Any time Ohio State football players are available to the media, the scene is straight out of Jaws. Chum is thrown overboard and then surrounded by vicious creatures. In reality, though, sports writers are harmless. Still, when the wide receivers appeared for their question and answer session, they were walled in by eager reporters.
But they wanted to talk about Dontre Wilson.
“Man, that little joker there is quick,” said junior wideout Evan Spencer. “He is so explosive, and you never know where he’s going and what kind of move he’s going to make.”
Wilson has been the story of fall camp. His skill set gives Ohio State the dynamic playmaker its been coveting. All the accolades have led to returning players being overlooked. One of those is Spencer, who finished 2012 with 12 receptions for 136 yards.
Reading those numbers might give reason to forget Spencer. But he heeded the warning that young talent would be arriving. The summer was used as a valuable resource, and Spencer has continued his assault on playing time during fall camp.
“What he’s shown flashes of at times he’s really done consistently,” said wide receivers coach Zach Smith. “He’s probably the one I’m most pleased with the step he took.”
Urban Meyer echoed those same comments. When your position coach and head coach laud your performance, a boost in confidence ensues. Spencer said the area he’s seen a rise in is his route running. Getting in and out of cuts and grabbing the ball out of the air, not letting it flutter to you, is where Spencer honed his skills. Having players on your heels only increases the motivation.
“We’ve got a lot of young guys that are really good,” Spencer said. “We’ve got a lot of competition. That’s what drives me and everyone else to continue to get better.”
As a whole, the wide receivers were improved last season. After a nightmarish output in 2011, going up wasn’t much of an issue. Meyer thought otherwise during spring practice when he uttered his famous “clown show” line. But inexperienced and untested are no longer appropriate words to describe the unit.
“A year ago, I told everyone that it was a young group that needed to grow up and develop and get better,” Smith said. “That’s something they’ve done. Fast forward a year and they’ve had trials, tribulations, had hard times, had great successes. So they have grown and learned from mistakes to the point where they’re able to be a mature group.”
“We’ve got a lot of competition. That’s what drives me and everyone else to continue to get better.”
Smith’s job no longer includes moments of panic. Few position coaches in the country faced as much uncertainty and pressure as Smith did in 2012. The wide receivers were a source of mystery ever since Meyer was hired. Now, Smith gets rewarding moments when he sees the development in practice.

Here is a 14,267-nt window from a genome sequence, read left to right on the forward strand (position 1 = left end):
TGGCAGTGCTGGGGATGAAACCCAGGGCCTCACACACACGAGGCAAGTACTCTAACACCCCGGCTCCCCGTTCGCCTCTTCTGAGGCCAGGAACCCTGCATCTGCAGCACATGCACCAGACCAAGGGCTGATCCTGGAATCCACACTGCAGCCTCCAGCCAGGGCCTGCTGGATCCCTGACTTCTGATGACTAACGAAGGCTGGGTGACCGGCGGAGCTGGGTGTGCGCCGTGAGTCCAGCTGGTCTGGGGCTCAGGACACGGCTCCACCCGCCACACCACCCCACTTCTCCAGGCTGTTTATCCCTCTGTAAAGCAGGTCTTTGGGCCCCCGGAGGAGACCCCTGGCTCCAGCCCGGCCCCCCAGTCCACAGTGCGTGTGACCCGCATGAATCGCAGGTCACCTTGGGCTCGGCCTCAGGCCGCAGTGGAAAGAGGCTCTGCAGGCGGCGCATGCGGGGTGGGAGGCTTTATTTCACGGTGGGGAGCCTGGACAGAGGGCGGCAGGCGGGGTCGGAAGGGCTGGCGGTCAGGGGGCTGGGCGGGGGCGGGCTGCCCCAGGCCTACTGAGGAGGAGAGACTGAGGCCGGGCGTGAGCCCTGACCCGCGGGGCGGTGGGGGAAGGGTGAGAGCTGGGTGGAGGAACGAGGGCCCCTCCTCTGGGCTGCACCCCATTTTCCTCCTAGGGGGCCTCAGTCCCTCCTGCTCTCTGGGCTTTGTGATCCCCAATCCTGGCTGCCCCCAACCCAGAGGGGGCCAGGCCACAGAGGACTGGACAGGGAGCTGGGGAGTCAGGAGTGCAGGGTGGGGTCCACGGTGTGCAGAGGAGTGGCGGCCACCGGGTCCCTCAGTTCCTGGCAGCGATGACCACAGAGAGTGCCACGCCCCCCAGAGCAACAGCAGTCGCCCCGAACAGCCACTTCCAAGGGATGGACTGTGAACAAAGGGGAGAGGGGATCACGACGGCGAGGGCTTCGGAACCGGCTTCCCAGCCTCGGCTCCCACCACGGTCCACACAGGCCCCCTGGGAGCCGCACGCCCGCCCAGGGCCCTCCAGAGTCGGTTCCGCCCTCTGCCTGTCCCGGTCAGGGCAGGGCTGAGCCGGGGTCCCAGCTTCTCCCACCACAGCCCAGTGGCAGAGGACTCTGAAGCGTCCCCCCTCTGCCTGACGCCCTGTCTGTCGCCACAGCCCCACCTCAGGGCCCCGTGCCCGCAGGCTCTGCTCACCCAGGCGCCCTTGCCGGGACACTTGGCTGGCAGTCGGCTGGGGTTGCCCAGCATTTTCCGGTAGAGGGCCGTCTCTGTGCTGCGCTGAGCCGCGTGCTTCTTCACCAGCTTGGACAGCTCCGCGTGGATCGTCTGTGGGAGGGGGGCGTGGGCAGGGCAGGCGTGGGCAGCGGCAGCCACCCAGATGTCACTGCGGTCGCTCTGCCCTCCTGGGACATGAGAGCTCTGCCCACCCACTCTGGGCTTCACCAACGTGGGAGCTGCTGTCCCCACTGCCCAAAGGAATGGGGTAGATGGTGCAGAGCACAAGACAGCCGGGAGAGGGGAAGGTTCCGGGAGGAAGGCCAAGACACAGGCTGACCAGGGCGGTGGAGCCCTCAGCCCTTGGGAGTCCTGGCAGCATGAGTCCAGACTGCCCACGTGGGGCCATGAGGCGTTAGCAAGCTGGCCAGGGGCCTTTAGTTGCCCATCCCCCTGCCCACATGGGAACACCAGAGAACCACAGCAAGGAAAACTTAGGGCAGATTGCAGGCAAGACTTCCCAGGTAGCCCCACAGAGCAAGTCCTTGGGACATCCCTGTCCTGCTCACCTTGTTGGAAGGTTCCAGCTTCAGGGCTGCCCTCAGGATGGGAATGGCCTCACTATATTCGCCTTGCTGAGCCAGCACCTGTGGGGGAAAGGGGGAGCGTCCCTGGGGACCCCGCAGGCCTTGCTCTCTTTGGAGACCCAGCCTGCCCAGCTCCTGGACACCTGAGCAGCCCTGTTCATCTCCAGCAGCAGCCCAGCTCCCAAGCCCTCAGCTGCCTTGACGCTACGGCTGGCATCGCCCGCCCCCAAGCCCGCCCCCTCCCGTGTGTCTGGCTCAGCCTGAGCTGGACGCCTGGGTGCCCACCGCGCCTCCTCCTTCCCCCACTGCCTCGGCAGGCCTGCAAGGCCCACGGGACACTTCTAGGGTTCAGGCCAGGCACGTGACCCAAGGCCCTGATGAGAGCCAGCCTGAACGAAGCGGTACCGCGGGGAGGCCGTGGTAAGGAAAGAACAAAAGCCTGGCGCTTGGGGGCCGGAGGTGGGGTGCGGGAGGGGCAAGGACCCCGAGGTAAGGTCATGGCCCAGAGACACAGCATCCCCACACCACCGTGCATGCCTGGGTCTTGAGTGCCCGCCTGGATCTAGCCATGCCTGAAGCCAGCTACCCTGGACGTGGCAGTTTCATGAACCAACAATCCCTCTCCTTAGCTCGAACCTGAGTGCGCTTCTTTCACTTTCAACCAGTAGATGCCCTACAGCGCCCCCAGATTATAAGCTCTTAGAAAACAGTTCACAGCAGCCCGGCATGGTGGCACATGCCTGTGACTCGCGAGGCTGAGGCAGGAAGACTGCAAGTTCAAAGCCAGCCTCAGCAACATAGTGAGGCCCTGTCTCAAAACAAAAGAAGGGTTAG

There’s Spencer’s improved play, but also two returnees – Philly Brown and Devin Smith – who caught 90 passes between them. Brown and Smith showed they could make important catches during critical moments. Consistency is a want of Zach Smith and Meyer. Proper route running and chewing up yards didn’t always happen last year. Some of that is one the quarterback, some falls on the receivers.
“It’s so much smoother. Everybody’s flowing faster. We all know what our assignments are and we’re reacting instead of trying to think,” Spencer said. “That’s the biggest thing we’ve improved on since last year. It’s really going to help us out this year.”
When you receive the full impact of criticism from your head coach, going that extra mile – in the receivers’ case, hours of practice – isn’t so hard. When he’s not coaching or recruiting, Meyer is motivating. And like the other two coaching tasks, he’s an expert at getting his players to work hard. Breaking down and building up is included in the two-part process.
“He’s given us more compliments this year,” said senior wide receiver Chris Fields.
Zach Smith and Meyer knew the makeover was not going to happen overnight. Dysfunction doesn’t dramatically improve in days, weeks or, sometimes, even months. But over time, the Buckeyes’ receivers have become a reliable unit, some would even say a strength on the team.
“This year you can expect our offense to just shoot up the charts if we keep doing what we’re doing and try to eliminate the silly mistakes,” Brown said. “We can be one of the top offenses in the country.”
One point of contention last year was Brown’s inability to have 1,000 yards receiving after catching 60 passes. Meyer lamented his efforts at eluding and breaking away from tacklers. Brown deadpanned, “I’m skinny,” when asked by reporters about his escapability before admitting that he put on some weight in the offseason with the help of Mickey Marotti. The added muscle should lead to more receiving yards.
“Philly was the first to say that for however many catches he had, the fact that he didn't have 1,000 yards receiving, he said that's a joke. I mean, what are we talking about? He’s much better than that,” Zach Smith said. “He’s made the conscious effort to improve his body control, how quickly he changes directions, because the natural, physical ability is there and it always has been.”
Still, Smith won’t let complacency creep into the receivers’ meeting room. Hearing good things all the time can have the opposite effect of the negative talk. Instead of working hard, players rest on their laurels. Don’t expect that to happen with Smith in charge.
“We’ve taken a step, we’re no longer dysfunctional, now lets really go be the best wide receiver unit in the country,” he said.
Mission: not impossible.